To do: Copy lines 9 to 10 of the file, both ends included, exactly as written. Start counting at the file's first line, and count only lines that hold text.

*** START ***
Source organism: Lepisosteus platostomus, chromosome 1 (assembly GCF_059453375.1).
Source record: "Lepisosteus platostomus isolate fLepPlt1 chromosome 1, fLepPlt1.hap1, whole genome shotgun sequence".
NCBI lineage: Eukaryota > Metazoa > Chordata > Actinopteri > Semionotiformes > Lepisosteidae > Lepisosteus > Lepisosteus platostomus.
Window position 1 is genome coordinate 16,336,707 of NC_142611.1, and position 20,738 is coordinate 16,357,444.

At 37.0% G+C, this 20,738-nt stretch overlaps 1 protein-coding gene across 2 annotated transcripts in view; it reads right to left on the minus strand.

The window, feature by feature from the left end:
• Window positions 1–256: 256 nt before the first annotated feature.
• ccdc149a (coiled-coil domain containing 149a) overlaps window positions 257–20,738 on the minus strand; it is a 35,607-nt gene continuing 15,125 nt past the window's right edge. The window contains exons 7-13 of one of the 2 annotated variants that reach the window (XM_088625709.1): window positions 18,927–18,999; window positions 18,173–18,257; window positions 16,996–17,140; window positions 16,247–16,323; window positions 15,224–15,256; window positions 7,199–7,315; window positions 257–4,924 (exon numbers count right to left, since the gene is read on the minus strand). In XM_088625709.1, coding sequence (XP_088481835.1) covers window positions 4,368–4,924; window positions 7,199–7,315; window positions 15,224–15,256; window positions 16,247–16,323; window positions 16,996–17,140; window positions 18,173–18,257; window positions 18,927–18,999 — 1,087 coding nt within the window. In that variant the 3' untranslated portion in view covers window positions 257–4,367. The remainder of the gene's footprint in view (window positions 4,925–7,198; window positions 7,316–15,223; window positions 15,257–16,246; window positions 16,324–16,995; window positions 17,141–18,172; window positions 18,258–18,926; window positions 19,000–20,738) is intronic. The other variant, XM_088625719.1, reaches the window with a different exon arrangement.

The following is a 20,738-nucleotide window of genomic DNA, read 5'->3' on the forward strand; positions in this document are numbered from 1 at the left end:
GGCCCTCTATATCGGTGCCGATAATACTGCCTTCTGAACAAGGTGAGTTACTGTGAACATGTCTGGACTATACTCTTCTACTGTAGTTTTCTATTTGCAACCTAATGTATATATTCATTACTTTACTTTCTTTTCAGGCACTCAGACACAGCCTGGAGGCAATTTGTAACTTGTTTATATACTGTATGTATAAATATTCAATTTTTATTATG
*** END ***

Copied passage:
The following is a 20,738-nucleotide window of genomic DNA, read 5'->3' on the forward strand; positions in this document are numbered from 1 at the left end:
GGCCCTCTATATCGGTGCCGATAATACTGCCTTCTGAACAAGGTGAGTTACTGTGAACATGTCTGGACTATACTCTTCTACTGTAGTTTTCTATTTGCAACCTAATGTATATATTCATTACTTTACTTTCTTTTCAGGCACTCAGACACAGCCTGGAGGCAATTTGTAACTTGTTTATATACTGTATGTATAAATATTCAATTTTTATTATG